Colorado State University Cuts Ties with Men's Lacrosse Team
Ft. Collins, CO
By Alex Smith
April 1, 2005
The Colorado State University men's lacrosse team is no more, according to sources close
to the program and within the school. Due to what the CSU Club Sports Department describes
only as, "budget cuts and massive violation of club policy," the university has
cut all ties with the men's lacrosse team, including naming rights, field availability and
budget stipends for the remainder of the 2005 school year and possibly the future. The measure
was put into effect on Wednesday, March 30 and was implemented immediately.
"Obviously, we are all very disappointed with the findings," said an understandably
despondent Colorado State coach Flip Naumburg in an official release from the team. Naumburg
would not go into detail as to what exactly the "massive violation of club policy"
entailed and no one from the university was available for comment.
"We consider ourselves a family here at CSU and I guess one way you could describe
this whole mess is to call it a divorce," said Naumburg.
The relationship between the university and lacrosse team was already shaky before the
current problems took place. Restrictions on field use, damage to school property and parking
violations for players at practice had created tension over the past six years. On Wednesday,
the tension reached its boiling point.
The Rams are currently enjoying an 11-0 season and a #1 ranking in the MDIA after their
double overtime win over #4 Sonoma State on Tuesday.
"Yeah, I'm upset," said senior captain Nick Stanitz-Harper. "This is something
I've been building and being a part of for almost five years. It's really upsetting that
the school would pull this (expletive) at this point in the season."
Naumburg was equally passionate on the issue. "I'm still trying to figure out how
this could happen. These players give so much to play a game that they love. They don't
get paid. They don't get financial aid. These kids are what college sports are all about.
CSU says budget cuts have something to do with it, but I have a hard time believing that's
not a smoke screen for something else."
Speculation and frustration on campus continued Thursday as many students expressed their
anger by protesting the university's club sports department. Over 100 people picketed the
entrance, which is located inside the student recreation center on campus, making it virtually
impossible for students to enter or exit the building for over an hour on Thursday.
While Colorado State University will no longer officially be affiliated with the program,
the team has found a loophole that will allow them to remain a part of the MDIA for the
remainder of the season.
Since Front Range Community College is a part of all public universities in Colorado, all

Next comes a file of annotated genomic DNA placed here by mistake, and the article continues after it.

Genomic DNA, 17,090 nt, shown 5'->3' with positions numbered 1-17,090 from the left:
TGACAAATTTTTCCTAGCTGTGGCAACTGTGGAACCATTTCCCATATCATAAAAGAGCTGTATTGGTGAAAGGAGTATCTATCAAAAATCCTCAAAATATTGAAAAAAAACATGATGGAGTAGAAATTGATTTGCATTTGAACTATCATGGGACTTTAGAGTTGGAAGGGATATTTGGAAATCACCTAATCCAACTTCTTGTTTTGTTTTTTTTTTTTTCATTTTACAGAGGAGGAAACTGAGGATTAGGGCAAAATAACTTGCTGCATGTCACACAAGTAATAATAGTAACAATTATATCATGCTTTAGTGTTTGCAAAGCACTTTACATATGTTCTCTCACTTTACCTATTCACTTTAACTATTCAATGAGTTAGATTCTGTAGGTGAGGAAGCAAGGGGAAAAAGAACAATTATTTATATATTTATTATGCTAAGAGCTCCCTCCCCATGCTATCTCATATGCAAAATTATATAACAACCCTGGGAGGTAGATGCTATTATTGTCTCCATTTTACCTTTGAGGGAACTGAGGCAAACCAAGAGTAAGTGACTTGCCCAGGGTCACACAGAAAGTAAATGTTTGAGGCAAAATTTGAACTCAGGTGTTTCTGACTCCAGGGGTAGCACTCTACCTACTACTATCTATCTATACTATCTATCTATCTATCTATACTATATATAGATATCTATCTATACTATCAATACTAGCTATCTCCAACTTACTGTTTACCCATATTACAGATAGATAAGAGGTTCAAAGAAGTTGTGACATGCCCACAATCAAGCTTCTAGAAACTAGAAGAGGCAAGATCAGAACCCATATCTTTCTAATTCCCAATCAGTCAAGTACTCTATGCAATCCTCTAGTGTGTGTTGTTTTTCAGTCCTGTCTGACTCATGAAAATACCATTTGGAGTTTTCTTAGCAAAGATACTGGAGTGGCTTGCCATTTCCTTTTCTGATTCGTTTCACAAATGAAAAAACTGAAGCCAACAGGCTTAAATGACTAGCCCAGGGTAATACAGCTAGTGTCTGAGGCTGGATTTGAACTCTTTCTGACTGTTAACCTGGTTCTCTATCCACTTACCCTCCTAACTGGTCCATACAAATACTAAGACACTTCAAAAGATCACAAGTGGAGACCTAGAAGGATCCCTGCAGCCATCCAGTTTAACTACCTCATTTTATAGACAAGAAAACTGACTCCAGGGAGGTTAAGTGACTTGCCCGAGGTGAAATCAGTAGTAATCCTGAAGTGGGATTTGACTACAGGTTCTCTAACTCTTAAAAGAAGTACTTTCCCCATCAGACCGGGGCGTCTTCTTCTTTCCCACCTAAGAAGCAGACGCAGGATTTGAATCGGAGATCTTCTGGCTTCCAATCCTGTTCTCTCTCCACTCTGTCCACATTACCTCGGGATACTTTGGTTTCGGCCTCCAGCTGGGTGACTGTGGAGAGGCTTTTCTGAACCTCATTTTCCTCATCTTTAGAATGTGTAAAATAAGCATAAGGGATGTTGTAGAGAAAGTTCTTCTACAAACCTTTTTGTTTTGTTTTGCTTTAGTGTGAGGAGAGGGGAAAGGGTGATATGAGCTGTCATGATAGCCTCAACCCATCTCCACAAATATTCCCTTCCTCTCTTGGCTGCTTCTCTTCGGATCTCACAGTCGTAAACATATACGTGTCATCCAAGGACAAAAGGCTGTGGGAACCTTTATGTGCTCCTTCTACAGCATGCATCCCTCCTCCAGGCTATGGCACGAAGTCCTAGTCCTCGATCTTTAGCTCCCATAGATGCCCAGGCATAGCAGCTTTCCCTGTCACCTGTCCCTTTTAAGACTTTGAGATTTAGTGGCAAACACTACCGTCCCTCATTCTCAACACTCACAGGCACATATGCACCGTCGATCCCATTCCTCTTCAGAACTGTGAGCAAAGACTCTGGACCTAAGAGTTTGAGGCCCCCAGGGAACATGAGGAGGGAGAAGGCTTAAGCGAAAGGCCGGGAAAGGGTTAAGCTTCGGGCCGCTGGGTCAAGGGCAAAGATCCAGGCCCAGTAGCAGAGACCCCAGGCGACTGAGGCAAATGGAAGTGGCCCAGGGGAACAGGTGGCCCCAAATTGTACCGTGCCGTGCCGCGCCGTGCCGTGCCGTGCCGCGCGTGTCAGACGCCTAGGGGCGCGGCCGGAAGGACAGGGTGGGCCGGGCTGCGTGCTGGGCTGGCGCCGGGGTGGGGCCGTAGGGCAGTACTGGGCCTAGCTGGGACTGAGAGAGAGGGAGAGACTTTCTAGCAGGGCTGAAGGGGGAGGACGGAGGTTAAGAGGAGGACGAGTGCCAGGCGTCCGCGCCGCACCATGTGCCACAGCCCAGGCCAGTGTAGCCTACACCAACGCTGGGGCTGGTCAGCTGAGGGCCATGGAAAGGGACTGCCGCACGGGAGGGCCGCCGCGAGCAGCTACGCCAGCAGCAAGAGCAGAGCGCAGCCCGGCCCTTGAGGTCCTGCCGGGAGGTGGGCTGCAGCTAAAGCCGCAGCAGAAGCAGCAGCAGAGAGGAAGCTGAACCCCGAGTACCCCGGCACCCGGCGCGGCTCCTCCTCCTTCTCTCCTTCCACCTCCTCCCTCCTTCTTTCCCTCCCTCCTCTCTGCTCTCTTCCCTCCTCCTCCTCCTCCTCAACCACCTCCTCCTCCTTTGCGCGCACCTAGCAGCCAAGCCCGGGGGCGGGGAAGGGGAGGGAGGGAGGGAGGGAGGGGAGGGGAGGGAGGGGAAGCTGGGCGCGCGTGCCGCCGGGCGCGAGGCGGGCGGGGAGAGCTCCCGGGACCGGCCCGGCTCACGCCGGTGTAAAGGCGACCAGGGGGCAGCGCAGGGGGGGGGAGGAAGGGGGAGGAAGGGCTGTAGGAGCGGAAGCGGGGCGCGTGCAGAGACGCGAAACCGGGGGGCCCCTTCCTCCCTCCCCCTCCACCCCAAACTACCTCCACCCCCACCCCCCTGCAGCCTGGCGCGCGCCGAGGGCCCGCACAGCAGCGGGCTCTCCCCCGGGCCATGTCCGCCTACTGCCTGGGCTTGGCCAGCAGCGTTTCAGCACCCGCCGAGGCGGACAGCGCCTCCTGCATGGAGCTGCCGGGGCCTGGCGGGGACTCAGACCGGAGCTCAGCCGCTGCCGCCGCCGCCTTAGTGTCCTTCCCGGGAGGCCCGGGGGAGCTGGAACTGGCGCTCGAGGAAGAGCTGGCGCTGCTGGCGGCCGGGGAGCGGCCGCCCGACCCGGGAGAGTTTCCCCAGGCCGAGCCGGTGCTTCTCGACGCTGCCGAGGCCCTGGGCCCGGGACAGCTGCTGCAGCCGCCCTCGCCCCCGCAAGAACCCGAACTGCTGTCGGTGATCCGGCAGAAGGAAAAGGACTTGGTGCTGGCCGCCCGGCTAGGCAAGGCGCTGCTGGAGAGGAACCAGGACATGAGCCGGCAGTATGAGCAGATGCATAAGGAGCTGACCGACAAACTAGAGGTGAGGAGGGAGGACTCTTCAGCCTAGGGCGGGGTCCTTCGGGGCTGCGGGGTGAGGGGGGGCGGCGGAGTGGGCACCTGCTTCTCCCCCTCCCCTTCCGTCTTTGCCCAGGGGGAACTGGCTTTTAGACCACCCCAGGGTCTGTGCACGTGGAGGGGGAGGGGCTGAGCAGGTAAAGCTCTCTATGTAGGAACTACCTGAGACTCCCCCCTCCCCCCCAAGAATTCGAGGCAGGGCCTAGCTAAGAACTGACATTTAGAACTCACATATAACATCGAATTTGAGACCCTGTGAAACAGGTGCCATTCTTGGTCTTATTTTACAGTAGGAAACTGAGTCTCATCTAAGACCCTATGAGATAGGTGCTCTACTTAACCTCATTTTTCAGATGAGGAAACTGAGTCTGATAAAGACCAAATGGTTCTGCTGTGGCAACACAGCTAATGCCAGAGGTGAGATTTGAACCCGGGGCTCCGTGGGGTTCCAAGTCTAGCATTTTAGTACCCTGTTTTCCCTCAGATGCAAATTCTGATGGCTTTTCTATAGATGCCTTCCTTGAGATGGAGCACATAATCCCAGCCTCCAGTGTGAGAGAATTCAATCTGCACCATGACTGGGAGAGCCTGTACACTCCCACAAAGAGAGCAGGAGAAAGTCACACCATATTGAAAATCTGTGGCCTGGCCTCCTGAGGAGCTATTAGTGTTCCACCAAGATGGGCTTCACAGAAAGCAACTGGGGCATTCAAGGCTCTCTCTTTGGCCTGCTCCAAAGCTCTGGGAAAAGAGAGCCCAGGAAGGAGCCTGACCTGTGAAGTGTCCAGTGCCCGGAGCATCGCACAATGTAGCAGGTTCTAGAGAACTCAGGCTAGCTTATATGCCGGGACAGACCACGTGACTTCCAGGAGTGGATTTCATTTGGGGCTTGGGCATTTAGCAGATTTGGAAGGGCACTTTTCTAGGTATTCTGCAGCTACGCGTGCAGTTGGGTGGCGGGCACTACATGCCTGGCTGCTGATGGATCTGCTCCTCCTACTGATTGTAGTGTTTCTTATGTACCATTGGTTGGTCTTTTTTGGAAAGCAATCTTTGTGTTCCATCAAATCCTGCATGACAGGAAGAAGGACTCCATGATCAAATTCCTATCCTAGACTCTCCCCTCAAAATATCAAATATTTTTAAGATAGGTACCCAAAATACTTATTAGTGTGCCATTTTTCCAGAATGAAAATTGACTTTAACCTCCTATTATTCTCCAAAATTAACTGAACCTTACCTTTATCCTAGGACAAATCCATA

students who are enrolled at Colorado State are also accepted at FRCC. From there it becomes
a matter of registering for classes at the small community college located about six miles
south of Colorado State.
Each student-athlete must be registered for at least six credit hours at FRCC for the cross-enrollment
to be applicable.
"We've made arrangements with the good people over at FRCC," said Naumburg. "They
have been kind enough to take us in and accommodate us in any way possible."
Naumburg indicated that most members of the team will be enrolling in one of the four basic
curricula that Front Range offers.
"I guess I'll be adding History of Jazz Music and Introduction to Fire Prevention
Education to my schedule," said Stanitz-Harper, who majors in Business and Chinese
and is already taking 16 credits in his final semester. "We've got to finish what we
started here. We've been through adversity before so this is just something else that will
help our family stay strong."
Front Range Community College does not currently field any athletic teams. There are no
fields near the college, so the lacrosse team formerly known as Colorado State is researching
possible field locations in the Fort Collins area.
Another big problem will be getting jerseys and gear. Colorado State University will not
allow the team to wear anything that bears resemblance to the university, including the
team's trademark horned helmets and jerseys emblazoned with CSU on the front.
"I guess we could stick with green and gold, but to be honest, I'm ready to move past
this ugly stage in team history," said Naumburg, who is currently trying to procure
different colored uniforms for the team.
The team will likely just peel off the horns on this year's helmets and use the blank green
and golds until suitable colors are decided on next year.
MDIA President John Paul was supportive of the team and expects that Front Range will likely
be a contender for the national championship this May. He confirmed that the cross-enrollment
will be acceptable for the team this year.
"Flip is a good friend of mine," said Paul. "I'm sure he'll find a way to
get his troops ready for the tournament. He'll probably use this all as motivation and we'll
all be in trouble!"
Naumburg and FRCC host the Colorado School of Mines on April 1st.
"We'll just keep on keeping on, I suppose," said Naumburg. "You can't always
get what you want and this is a classic example of that. Luckily, I have a bunch of guys
here that I know have the character to get it done."
The future will be unknown for the unnamed FRCC lacrosse club, but judging by the spirit
of its members, it won't be a waste. It is not known whether or not the team will be reinstated
for the 2006 season or be allowed to continue the cross-enrollment.
"One step at a time," said Naumburg. "I'm only thinking about the next practice
and the next game."
After that, it's anyone's guess.